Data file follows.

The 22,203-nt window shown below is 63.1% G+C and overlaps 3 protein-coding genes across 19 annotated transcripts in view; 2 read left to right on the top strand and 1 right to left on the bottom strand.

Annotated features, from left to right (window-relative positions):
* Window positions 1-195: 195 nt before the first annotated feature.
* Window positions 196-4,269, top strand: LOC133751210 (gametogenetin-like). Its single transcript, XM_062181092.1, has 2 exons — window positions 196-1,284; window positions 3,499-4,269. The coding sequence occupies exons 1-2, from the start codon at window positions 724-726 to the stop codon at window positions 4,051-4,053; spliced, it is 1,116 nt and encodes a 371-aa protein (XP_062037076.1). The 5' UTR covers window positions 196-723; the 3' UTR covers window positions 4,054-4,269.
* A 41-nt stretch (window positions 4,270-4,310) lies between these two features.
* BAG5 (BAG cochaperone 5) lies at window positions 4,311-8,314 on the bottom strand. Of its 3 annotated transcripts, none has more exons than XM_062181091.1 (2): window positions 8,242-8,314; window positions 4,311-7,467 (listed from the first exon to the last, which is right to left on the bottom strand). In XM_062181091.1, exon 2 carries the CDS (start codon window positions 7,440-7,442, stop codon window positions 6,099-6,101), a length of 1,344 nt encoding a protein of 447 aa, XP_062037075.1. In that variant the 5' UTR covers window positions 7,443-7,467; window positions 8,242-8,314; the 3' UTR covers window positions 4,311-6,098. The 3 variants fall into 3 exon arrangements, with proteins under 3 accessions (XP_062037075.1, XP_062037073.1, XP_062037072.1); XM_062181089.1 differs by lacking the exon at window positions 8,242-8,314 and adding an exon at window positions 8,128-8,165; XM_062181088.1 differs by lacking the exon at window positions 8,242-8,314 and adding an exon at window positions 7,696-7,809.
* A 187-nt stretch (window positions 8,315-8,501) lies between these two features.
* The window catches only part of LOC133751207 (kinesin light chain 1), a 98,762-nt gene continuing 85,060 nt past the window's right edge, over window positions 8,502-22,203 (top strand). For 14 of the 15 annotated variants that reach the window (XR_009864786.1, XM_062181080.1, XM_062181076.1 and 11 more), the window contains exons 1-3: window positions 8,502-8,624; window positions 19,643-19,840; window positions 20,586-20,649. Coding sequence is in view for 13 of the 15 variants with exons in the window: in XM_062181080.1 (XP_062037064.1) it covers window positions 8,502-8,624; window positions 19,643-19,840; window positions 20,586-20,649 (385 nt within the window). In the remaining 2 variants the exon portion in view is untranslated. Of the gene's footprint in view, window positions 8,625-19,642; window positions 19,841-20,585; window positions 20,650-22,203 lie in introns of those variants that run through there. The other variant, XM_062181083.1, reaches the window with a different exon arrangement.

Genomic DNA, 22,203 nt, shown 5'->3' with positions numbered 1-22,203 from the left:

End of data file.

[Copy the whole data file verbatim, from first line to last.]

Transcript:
The 22,203-nt window shown below is 63.1% G+C and overlaps 3 protein-coding genes across 19 annotated transcripts in view; 2 read left to right on the top strand and 1 right to left on the bottom strand.

Annotated features, from left to right (window-relative positions):
* Window positions 1-195: 195 nt before the first annotated feature.
* Window positions 196-4,269, top strand: LOC133751210 (gametogenetin-like). Its single transcript, XM_062181092.1, has 2 exons — window positions 196-1,284; window positions 3,499-4,269. The coding sequence occupies exons 1-2, from the start codon at window positions 724-726 to the stop codon at window positions 4,051-4,053; spliced, it is 1,116 nt and encodes a 371-aa protein (XP_062037076.1). The 5' UTR covers window positions 196-723; the 3' UTR covers window positions 4,054-4,269.
* A 41-nt stretch (window positions 4,270-4,310) lies between these two features.
* BAG5 (BAG cochaperone 5) lies at window positions 4,311-8,314 on the bottom strand. Of its 3 annotated transcripts, none has more exons than XM_062181091.1 (2): window positions 8,242-8,314; window positions 4,311-7,467 (listed from the first exon to the last, which is right to left on the bottom strand). In XM_062181091.1, exon 2 carries the CDS (start codon window positions 7,440-7,442, stop codon window positions 6,099-6,101), a length of 1,344 nt encoding a protein of 447 aa, XP_062037075.1. In that variant the 5' UTR covers window positions 7,443-7,467; window positions 8,242-8,314; the 3' UTR covers window positions 4,311-6,098. The 3 variants fall into 3 exon arrangements, with proteins under 3 accessions (XP_062037075.1, XP_062037073.1, XP_062037072.1); XM_062181089.1 differs by lacking the exon at window positions 8,242-8,314 and adding an exon at window positions 8,128-8,165; XM_062181088.1 differs by lacking the exon at window positions 8,242-8,314 and adding an exon at window positions 7,696-7,809.
* A 187-nt stretch (window positions 8,315-8,501) lies between these two features.
* The window catches only part of LOC133751207 (kinesin light chain 1), a 98,762-nt gene continuing 85,060 nt past the window's right edge, over window positions 8,502-22,203 (top strand). For 14 of the 15 annotated variants that reach the window (XR_009864786.1, XM_062181080.1, XM_062181076.1 and 11 more), the window contains exons 1-3: window positions 8,502-8,624; window positions 19,643-19,840; window positions 20,586-20,649. Coding sequence is in view for 13 of the 15 variants with exons in the window: in XM_062181080.1 (XP_062037064.1) it covers window positions 8,502-8,624; window positions 19,643-19,840; window positions 20,586-20,649 (385 nt within the window). In the remaining 2 variants the exon portion in view is untranslated. Of the gene's footprint in view, window positions 8,625-19,642; window positions 19,841-20,585; window positions 20,650-22,203 lie in introns of those variants that run through there. The other variant, XM_062181083.1, reaches the window with a different exon arrangement.

Genomic DNA, 22,203 nt, shown 5'->3' with positions numbered 1-22,203 from the left: